The rest of the afternoon is taken with trips around the Elvis car museum, the Elvis aircraft museum and posing for pictures outside the Heartbreak Hotel. A huge burger and chilli fries meal later, we seek out our hotel in downtown Memphis. Considering it’s the most expensive hotel we have booked, its probably the shittiest. Not to worry though, Memphis beckons. Not really knowing where we are heading I am soon distracted by the biggest Tower Records store, possibly biggest record store full stop I have ever seen. Without even attempting to fight the urge I go in and splurge on many CDs I would be unable to buy at home. After wisely depositing them back at the hotel, we head out once again in search of the legendary Beale Street.
Now the thing about Memphis is that away from the Elvis theme park-esq end of town, it’s a bit of a dump really. A lot of a dump in fact. It is certainly an old industrial town that has been left behind and you’re met with scores of beggars and the homeless trying to capitalise what they can from the only real remaining industry of tourism. As we finally arrive at Beale Street I am happy to find two things, blues music blearing from every bar and street vendors selling beer. It’s a good job you can buy beers on the street because all of the bars are heaving with a one-in-one-out type policy on the door. Not that I mind, the one bar we did venture into was so hot I was relieved to get back out on to the street. I guess that Beale Street is probably quite unrecognisable to the days when it produced the finest bluesmen the world has seen. There was a TGI Fridays, Subway and all manner of other corporate chain pubs, bars and grills. The only real remnants of its glorious past were the Memphis walk-of-fame type markers on the pavement and the buskers at the shadier end of the street. We sunk our beers and listened to some pretty incredible guitarists along the way until we happened upon a guy with a homemade two-string guitar and stomp box. He was very entertaining but eventually gave up his spot for an ancient looking bluesman who claimed to have busked on this spot since he taught BB King how to plays those famous bends. I would soon find that most of the old blues playing buskers on Beale Street apparently taught BB King something or another, true or not it was fun to believe and certainly improved their tips!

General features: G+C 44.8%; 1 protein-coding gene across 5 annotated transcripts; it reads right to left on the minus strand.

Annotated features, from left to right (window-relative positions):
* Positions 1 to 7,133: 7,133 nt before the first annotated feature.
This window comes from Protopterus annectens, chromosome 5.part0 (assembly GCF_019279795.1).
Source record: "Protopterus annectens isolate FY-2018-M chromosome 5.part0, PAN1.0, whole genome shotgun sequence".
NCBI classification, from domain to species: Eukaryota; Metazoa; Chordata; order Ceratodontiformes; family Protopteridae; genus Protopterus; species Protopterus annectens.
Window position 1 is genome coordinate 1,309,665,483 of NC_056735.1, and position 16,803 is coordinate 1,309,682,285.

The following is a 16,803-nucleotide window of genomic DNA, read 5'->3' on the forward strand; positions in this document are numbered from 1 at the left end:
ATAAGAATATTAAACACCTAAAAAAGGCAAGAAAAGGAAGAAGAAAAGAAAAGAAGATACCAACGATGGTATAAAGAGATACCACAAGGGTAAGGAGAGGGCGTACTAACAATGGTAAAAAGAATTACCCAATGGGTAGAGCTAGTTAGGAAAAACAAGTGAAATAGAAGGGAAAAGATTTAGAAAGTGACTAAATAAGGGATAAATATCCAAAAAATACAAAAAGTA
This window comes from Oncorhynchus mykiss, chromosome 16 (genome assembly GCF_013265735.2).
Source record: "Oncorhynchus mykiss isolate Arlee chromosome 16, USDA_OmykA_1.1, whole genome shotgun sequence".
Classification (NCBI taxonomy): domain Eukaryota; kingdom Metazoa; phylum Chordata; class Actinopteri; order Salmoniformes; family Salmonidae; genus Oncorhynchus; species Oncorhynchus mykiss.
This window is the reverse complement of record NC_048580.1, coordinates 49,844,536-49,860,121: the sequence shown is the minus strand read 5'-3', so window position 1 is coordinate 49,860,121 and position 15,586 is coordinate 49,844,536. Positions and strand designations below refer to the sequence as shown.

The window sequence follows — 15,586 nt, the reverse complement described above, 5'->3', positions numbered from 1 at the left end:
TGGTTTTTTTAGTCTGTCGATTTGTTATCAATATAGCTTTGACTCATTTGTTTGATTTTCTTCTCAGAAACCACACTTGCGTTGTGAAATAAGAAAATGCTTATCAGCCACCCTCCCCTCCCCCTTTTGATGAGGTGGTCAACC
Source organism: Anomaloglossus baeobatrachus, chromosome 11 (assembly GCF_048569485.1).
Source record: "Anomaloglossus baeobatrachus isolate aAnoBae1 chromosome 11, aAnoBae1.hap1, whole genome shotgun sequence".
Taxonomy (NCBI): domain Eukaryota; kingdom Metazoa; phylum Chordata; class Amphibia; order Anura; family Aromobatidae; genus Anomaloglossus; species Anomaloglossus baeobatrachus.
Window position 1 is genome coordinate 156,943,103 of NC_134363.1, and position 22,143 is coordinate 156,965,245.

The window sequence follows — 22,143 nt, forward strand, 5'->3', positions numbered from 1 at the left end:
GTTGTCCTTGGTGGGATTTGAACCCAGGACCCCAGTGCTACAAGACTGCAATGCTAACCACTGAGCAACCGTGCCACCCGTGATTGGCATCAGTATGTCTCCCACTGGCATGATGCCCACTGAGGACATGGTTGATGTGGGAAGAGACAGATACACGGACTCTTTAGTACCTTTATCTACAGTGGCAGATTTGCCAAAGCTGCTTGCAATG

Eventually we made our way back to our shitty hotel room and with several beers inside of us decided the best thing to do would be to wreck it. We travelled on somewhere else the next day (I forget where, the chronology of these travels has been muddied by time and alcohol) and it was only after I left I realised I hadn’t visited the famous Sun Studios. We should have gone back but for whatever reason, didn’t.